Working hard – or hardly working?

According to a recent McKinsey report, today’s workforce spends 61% of their time managing work, rather than actually doing it.

Does that strike a chord? It did for me, even though my job as a people manager is to deal with and eliminate bureaucracy so my team can focus on achieving their goals. But I hear the lament over and over that others are drowning in administrative tasks, battling red tape and knee-deep in paperwork (online demands included). Today, the biggest complaint seems to revolve around the overwhelming email bog.

I’ve heard of companies creating ’email-free’ days where all internal business must happen over the telephone or gasp! in person. Other companies have turned to solutions like Yammer External Groups for patient communication, Microsoft Teams for internal office communication and document sharing, Slack and other instant messaging software to stem the flow. According to a recent TELUS report, tools like these ones can reduce email volume by as much as 40%.

Most companies at the very least publish email policy or etiquette guidelines for staff. I’ve been amused recently by a number of articles listing the major pet peeves of email users; here are some favourites:

  • Not entering a Subject line – making the email impossible to find later
  • Replying to an email and changing the topic completely – usually best to start a new email but at least add a word or a phrase to the end of the existing Subject line to inform readers of the change
  • Threadjacking – changing a Subject line to start a new conversation – please start a new email!
  • Using non-embedded logos and other graphics in a signature that come through as attachments, or little red exes
  • Intricate fonts, different coloured fonts, emoji overkill, SMS shorthand, excessive punctuation!!!!! None of these belong in business emails
  • PEOPLE WHO SHOUT AT ME
  • Messages that go on and on and say little or nothing
  • Messages that are so short they actually say nothing
  • People who can’t seem to master a professional tone; their writing is either far too casual or unnecessarily stiff
  • Those who mark everything urgent. Wolf-cryers
  • Asking for proof of receipt (unless it’s a summons, it’s insulting)
  • Replying to all when not warrented, cc’ing without approval, bcc’ing…

I wonder how much more work could get done in a day if email management took even half the time it currently does for most. If we effectively put to use the tools, technologies, approaches, and best practices that have been developed to reduce emails in the first place, we’d all be doing ourselves a favour. It’s worth the experiment.

 

Apparently, there’s a Q for that

My parents routinely told me to “mind my Ps and Qs” and I always tried to, even though I wasn’t entirely sure what that meant.*

Turns out, the “Qs” are an especially important part of coping with the world.

The first one we encounter is IQ. Intelligence Quotient is an international standard that has been around for over a century. The results of various IQ assessments have guided – and misguided – the lives of many of the boomer generation. (That and gender stereotyping, a topic for another day.)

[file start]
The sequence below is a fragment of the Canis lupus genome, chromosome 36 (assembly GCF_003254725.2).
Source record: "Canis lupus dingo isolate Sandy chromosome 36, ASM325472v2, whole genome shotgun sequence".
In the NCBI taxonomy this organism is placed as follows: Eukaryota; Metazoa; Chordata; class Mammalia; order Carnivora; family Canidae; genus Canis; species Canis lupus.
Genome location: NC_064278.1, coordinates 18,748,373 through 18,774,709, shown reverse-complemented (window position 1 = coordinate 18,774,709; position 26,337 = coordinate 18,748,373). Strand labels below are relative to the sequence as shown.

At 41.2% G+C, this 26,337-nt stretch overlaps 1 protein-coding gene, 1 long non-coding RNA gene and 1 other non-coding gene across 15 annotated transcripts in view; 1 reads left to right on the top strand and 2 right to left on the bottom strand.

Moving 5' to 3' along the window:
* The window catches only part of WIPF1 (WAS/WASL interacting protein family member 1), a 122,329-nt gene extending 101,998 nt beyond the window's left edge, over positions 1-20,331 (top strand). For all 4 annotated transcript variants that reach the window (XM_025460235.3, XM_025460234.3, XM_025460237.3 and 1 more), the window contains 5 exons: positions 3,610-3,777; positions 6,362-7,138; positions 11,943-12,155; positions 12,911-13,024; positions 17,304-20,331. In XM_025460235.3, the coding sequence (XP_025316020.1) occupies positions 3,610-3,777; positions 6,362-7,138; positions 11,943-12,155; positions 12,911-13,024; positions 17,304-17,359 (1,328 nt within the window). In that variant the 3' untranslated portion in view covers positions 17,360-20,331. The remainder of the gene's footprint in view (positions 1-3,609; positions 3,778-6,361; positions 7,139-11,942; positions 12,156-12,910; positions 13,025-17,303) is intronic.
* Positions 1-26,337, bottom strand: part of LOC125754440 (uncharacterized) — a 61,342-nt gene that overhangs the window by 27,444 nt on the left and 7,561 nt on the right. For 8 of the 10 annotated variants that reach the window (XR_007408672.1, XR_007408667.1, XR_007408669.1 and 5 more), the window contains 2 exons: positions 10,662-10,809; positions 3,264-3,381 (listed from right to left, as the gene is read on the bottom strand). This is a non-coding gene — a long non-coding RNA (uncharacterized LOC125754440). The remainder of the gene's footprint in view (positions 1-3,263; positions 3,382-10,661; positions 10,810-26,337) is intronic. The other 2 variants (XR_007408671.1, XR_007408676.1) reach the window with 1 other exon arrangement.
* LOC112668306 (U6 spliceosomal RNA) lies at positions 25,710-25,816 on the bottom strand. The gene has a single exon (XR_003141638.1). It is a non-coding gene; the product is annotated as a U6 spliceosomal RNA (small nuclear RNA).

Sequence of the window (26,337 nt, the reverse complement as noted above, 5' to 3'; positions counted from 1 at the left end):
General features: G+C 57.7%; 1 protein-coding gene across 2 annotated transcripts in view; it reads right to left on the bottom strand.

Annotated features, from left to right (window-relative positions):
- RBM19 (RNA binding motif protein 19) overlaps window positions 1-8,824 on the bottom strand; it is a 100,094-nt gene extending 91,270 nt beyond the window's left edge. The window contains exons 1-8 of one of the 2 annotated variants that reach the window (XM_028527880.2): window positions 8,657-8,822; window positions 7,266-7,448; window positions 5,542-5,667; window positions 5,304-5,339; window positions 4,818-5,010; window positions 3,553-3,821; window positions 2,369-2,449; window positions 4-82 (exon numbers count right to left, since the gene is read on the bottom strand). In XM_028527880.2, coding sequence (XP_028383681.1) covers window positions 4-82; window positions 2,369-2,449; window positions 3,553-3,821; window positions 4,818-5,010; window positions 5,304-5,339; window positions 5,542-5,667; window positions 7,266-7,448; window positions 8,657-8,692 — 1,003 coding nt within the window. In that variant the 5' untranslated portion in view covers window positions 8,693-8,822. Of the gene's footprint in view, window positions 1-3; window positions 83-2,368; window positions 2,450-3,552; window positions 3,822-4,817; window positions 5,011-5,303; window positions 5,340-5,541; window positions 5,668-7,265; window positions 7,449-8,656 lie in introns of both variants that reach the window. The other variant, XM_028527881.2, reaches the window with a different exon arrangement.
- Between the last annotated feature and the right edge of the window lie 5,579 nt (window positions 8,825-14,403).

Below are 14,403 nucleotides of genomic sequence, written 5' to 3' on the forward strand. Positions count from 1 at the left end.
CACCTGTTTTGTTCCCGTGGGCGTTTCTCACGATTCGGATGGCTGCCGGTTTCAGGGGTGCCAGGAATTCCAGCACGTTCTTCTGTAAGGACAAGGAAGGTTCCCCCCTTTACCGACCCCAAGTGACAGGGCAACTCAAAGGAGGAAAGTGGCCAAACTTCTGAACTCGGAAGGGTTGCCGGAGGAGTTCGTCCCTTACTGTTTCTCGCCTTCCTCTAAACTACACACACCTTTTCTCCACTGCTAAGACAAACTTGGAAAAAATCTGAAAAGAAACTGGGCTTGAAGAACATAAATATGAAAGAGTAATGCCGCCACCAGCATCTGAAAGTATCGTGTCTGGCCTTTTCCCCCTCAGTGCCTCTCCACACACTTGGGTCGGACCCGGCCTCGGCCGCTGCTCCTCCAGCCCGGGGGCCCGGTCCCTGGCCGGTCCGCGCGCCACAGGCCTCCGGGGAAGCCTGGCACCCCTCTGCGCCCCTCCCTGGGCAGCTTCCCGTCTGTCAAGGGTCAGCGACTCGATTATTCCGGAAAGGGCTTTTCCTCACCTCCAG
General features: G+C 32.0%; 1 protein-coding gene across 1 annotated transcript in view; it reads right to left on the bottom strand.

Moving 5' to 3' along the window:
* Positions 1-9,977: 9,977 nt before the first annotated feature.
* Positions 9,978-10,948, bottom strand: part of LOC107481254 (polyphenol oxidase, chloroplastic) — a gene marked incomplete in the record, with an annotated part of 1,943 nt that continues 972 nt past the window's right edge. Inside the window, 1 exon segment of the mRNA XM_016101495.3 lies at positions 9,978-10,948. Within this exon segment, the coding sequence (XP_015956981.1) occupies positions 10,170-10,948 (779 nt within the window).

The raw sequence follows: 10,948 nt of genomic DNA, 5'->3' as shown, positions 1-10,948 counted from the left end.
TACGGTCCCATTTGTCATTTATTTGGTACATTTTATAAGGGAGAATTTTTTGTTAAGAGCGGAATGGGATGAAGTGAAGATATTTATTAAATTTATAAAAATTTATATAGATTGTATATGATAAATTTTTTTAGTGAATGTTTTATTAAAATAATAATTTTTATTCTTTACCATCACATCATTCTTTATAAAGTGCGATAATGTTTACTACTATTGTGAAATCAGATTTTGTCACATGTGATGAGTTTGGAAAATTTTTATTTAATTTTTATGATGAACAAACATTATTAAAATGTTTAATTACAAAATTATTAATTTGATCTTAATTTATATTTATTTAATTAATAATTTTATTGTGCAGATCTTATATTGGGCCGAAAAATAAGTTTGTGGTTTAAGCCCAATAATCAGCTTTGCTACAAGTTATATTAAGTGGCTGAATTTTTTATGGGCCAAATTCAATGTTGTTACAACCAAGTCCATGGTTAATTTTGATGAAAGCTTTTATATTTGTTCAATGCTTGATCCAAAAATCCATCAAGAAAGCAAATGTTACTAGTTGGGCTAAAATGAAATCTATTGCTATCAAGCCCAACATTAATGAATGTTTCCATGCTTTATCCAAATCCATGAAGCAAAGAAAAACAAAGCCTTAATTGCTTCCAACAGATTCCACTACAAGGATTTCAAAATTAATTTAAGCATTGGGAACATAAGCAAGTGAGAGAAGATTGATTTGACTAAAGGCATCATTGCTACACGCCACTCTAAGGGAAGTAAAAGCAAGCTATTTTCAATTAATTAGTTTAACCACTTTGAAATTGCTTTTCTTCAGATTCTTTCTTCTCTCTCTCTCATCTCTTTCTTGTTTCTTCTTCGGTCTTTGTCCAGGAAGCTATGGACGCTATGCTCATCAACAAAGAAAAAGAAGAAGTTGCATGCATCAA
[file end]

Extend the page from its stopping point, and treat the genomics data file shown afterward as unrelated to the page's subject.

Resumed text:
The second one is EQ. Although the concept of Emotional Quotient was identified over 50 years ago, it only gained mainstream popularity in the mid-nineties. Briefly, it’s the ability to use emotional information – your own and others’ – to guide thinking and behaviour. There are all kinds of assessments available, but to my knowledge, there’s no ‘official’ standard scale like IQ.

Then there’s CQ… twice. Cultural Quotient is the capability to relate and work effectively across cultures. This term was coined in the early 2000s, and there’s even a Cultural Intelligence Center in Lansing, Michigan. Managing diversity in the workplace is a much-explored topic.

The second CQ is also a recent addition to the list. I’ve seen several articles now about Confidence Quotient: The measure of how each individual acts and interacts based on their own self-perception and self-esteem. Again, there does not appear to be one standard assessment or scale that ranks CQ, but you can find a wide variety of tools online (like at http://www.funquizcards.com).

Your CQ can have an enormous impact on the success of your practice. Patients expect clinical expertise but it goes further than a certificate on the wall. They need the reassurance that their dentist and team believe in their expertise.

You and your team exude confidence – or not – in many ways. What you say, how you say it, your non-verbal cues, your ability to listen, how others deal with you… these behaviours all contribute to the trust your patients develop.

Here are a few things to think about to build a positive CQ:

  • Be aware of the power of positive thinking and the self-fulfilling prophecy
  • Pepper your vocabulary with positive words: “Absolutely!”, “Of course”, “No problem whatsoever”
  • Train your team to embrace these techniques as well. Get them comfortable with patient-centric comments like “Our dentist is the best!”, “We’ll take care of you!”, “You’ve come to the right place!”
  • Identify and showcase your strengths. Framed diplomas and certificates add gravitas. Framed or counter-top congratulatory postings as team members achieve continuing education show progress. Showcased testimonials and accolades from all sources support the official credentials.
  • Know your weaknesses and learn from your mistakes; correct errors and move on
  • Discuss your curiosity, ongoing learning and continuous improvement
  • Practise stress-reducing strategies. Calmness and control exude confidence
  • Identify and avoid toxic influences; nip negativity in the bud
  • Search for the upside and focus on the can-do
  • Celebrate others’ successes

The next measure looming on the horizon appears to be SQ: Spiritual Quotient. But I’ll leave this one for you to explore at your leisure. Religion and Politics… my parents taught me better.

*There are many theories as to the origin of this expression. My favourite is the Old English barkeep’s system for keeping track of your pints and quarts.

ABELDent News January 2017